Currently, MMC records more transactions from over five million customers every month, according to Alain Nono, MMC CEO. MTN Cameroon is the country’s biggest telco with over 10.6 million subscribers.
Zoom in: "When we established our fintech subsidiary, MMC, our dream was to build a MoMo [mobile money] ecosystem accessible to all," says Mitwa Kaemba Ng'ambi, MTN Cameroon CEO.
In partnership with local microfinance firms, the company is rolling out MTN MoMoKash to offer instant loans of up to 100,000 francs CFA (~$164) at a 7.5% interest rate, repayable in two weeks.
#3. Nigerian government launches healthtech platform, NigComHealth
The news: In partnership with Ethnomet, a Canadian healthtech firm, the Nigerian government—through Nigeria Communications Satellite Ltd (NigComSat)—has launched ‘NigComHealth’, a telemedicine platform that will allow millions of Nigerians to have access to healthcare.
“There is an urgent need to leverage disruptive technology to improve access to healthcare services and quality medical practitioners available within Nigeria and across the globe," says Isa Pantami, Nigeria's minister of communications and digital economy. "Therefore, NigComHealth Platform is a timely solution that could ensure that quality healthcare services are available to all Nigerians, irrespective of their locations."
Why it matters: The exodus of healthcare practitioners in Africa, especially in Nigeria has left most medical facilities short-staffed. Unlike the WHO’s recommendation of one doctor to 600 patients, one doctor in the country attends to more than 5,000 patients. "Nigeria requires at least 363,000 additional doctors to meet this target," says Pantami.
"The technology has been developed with the vision and strategic objective of having over 80 Federal and State-owned Government hospitals coexist on the platform. The platform is also meant to provide digital health services to 1.7 million public sector workers and their families in Nigeria," James Christoff, the Canadian High Commissioner to Nigeria said.
Nigeria has been on the World Health Organization's (WHO) list of countries with a shortage of healthcare workers since 2020. However, Nigerians received 12% of the skilled health and care worker visas issued last year, according to Britain's Home Office.
Know more: In fact, Nigerian lawmakers passed a bill to withhold licences from doctors and dental specialists until they have practised in the country for five years—the bill is awaiting presidential assent. Another lawmaker is already planning to introduce a bill to restrict the emigration of nurses and pharmacists.
Medical practitioners have since threatened strike action in response.
💰 State of funding in Africa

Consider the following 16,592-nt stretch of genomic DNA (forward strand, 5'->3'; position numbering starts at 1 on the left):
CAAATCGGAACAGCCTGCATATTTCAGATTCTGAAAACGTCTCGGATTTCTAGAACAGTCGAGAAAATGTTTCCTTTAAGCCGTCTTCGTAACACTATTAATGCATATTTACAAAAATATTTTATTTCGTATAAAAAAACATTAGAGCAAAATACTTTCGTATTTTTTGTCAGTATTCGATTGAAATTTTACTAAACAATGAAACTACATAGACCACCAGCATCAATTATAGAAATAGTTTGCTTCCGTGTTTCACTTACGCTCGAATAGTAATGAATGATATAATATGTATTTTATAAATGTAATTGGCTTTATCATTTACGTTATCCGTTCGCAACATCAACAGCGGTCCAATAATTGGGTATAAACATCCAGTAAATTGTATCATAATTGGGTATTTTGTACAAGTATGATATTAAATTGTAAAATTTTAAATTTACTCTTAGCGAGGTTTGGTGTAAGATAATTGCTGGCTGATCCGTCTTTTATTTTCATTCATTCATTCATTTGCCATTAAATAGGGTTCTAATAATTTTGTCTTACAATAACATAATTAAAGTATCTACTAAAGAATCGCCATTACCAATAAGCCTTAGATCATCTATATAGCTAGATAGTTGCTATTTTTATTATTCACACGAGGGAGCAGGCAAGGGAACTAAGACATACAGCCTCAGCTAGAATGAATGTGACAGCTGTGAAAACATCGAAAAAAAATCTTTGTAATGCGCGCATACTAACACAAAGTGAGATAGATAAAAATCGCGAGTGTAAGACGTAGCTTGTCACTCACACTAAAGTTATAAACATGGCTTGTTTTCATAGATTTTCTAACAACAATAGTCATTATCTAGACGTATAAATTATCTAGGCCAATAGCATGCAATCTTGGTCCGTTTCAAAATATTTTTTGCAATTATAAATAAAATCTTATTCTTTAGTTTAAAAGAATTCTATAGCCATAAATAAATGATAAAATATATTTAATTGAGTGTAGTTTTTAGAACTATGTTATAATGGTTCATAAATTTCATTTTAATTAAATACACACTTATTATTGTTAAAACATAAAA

Last week, M-KOPA raised $55 million in equity funding led by Sumitomo Corporation, and $200 in debt. “For the size of our business today, It is very difficult for us to be lending based on equity drawdowns. So debt was the preferable option because it allowed us to do bigger things,” says M-KOPA general manager, Babajide Duroshola.
Find below a summary of the funding deals that took place last week.
Here are other important stories in the media:
- Northern Nigeria tech entrepreneurs want to revamp the startup ecosystem: Struggling with access to funding and growth, entrepreneurs in Northern Nigeria are building communities to revamp the ecosystem in the region.
- Why Tizeti wants to improve broadband penetration in Cote d’Ívoire with Microsoft: As of January 2023, broadband penetration in Cote d’Ívoire stood at 45.4%, Tizeti, a leading internet service provider in West Africa has partnered with Microsoft to improve broadband penetration in the country.
- Guarding Africa's digital growth with a resilient fraud prevention infrastructure: Dojah, an identity verification platform, recently launched a new fraud prevention product called EasyDetect. The tool will assist digital businesses recognize and thwart dishonest practices on their platforms.
- Will blockchain combat drug counterfeiting in Africa? Every year, about 100,000 deaths are recorded in Africa due to counterfeit drugs, experts say that blockchain technology is a solution to this menace.
We carefully curate open opportunities in Product & Design, Data & Engineering, and Admin & Growth every week.
Product & Design
- Bamboo — Technical Product Manager, Remote
- Jumia — Head of UX & Product Design, Nigeria
- Bani Africa — Product Designer, Remote
Data & Engineering
- Flutterwave — Engineering Lead, Send, Remote
- Shell — Data Comms Engineer, Nigeria
- M-KOPA — Android Engineer, Nigeria & Kenya
Admin & Growth
- Renda — Brand Communication Officer, Kenya
- Etap — Product Marketing Manager, Nigeria
- Bolt — Country Sales Manager, Nigeria